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CEBU CITY, Philippines— In the quiet Barangay of Can-asujan, a sanctuary emerges just a few kilometers away from the busy highway in Carcar City—a haven for the voiceless, where a symphony of barks extends a warm welcome to all.
Founder Alexa Yna, the force behind Spike and Friends shelter, leads CDN Digital on a tour through this refuge that houses over 100 rescued dogs.
As the dogs’ spirited barks guide visitors through secluded areas, Spike, one of the more popular denizens of the shelter is the first rescue you will see at the shelter’s entrance.
Spike is joined by Yna and her trusty companion, Camello, a big, white mixed breed dog with a sweet heart.
The shelter’s journey began in May 2021 when Yna, fueled by her passion to help strays, opened the shelter with the generous support of a friend who provided the land.
Many of the shelter’s rescues come from pounds across Cebu, while others were once strays wandering the city streets.
Embarking on a Mission:
As a dog lover, Yan shared her time and effort first in Mandaue City, where she initially started feeding strays.
Her efforts gained viral attention during the pandemic as she was seen roaming Mandaue City, offering food to the strays.
However, her growing number of rescues posed challenges in her rented home, prompting the need for a dedicated shelter.
Challenges and Triumphs:
Moving to the shelter was not a walk in the park for Yna. It required her to relocate dogs from various areas without a stable source of funding.
December 2021 brought the added burden of Typhoon Odette, leaving Yna and her pack to spend their first Christmas under the shelter, which had lost its roof.
“Our first Christmas, we were roofless because of the Typhoon Odette. We stayed under the house which served as our cover,” she said.
Through the help of donors and community support, they rebuilt their home and continued their mission.
Sustaining the Sanctuary:
Funds remain a constant challenge for any shelter, but Yna persisted, relying on cash donations to sustain the sanctuary.
Daily, the shelter consumes a sack of dog food and several kilos of rice.
“I get cash donations now and then and it helps me maintain the shelter, especially in feeding the dogs,” she added.
Despite occasional struggles, Yna and her pack managed to thrive.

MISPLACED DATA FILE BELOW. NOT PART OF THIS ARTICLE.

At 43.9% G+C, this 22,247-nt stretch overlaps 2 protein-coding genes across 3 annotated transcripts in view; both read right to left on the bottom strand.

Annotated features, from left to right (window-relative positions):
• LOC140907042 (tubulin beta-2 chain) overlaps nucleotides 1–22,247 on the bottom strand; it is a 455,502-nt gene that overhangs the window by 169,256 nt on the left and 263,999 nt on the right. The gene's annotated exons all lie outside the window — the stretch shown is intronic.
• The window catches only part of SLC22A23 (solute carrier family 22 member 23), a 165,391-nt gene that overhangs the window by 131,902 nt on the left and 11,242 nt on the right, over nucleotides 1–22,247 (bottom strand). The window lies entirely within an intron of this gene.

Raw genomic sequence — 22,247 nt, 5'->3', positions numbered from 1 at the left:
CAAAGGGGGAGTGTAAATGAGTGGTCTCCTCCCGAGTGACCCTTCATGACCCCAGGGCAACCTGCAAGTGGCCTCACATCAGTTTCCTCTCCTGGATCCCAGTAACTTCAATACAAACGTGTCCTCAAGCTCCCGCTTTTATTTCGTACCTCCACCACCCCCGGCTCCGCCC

“Sometimes there are so many donations, sometimes it is just enough, sometimes it is scarce, but we survived and we will survive,” she added.
Wishes for a Pawsitive Future:
This Christmas, Yna hopes to get more support from the online community, seeking donations of food, vitamins, and free veterinary check-ups for her rescues.
While she temporarily suspended shelter adoptions due to challenges faced by previously adopted dogs, Yna remains dedicated to ensuring her charges lead happy lives.
“Last year, I was very active in letting them adopt from the shelter, but when I go on surprise rounds to their new homes, I noticed that some of the dogs are not happy where they are,” she said.
With around 50 to 60 dogs still under her care in Mandaue City, Yna tirelessly divides her attention to meet their needs.
Her Christmas wish is simple yet profound: a continued outpouring of support to ensure her dogs will thrive in an atmosphere filled with love and care.
“Having several followers is not enough to sustain the shelter, there are times when I have to meticulously balance everything for us to survive, and thankfully we are thriving,” Yna said.
Yna also reminds everyone to recognize that a dog’s behavior mirrors the treatment it receives.
Her plea extends beyond the shelter, urging those who can’t adopt to at least provide sustenance for stray dogs, emphasizing that simple acts of kindness can make a world of difference.
“Sa mga iro gawas sa shelter kung naay uban tao nga kung di maka adopt at least maka pakaon man lang, naa po’y uban gani i-report nga ipa impound, ayaw lang sad kay as long as wala man mo gi paak wa man mo gi unsa dinha, ang ilahang gi pangayo ana pagkaon, tubig, simple ra gyud kaayo.”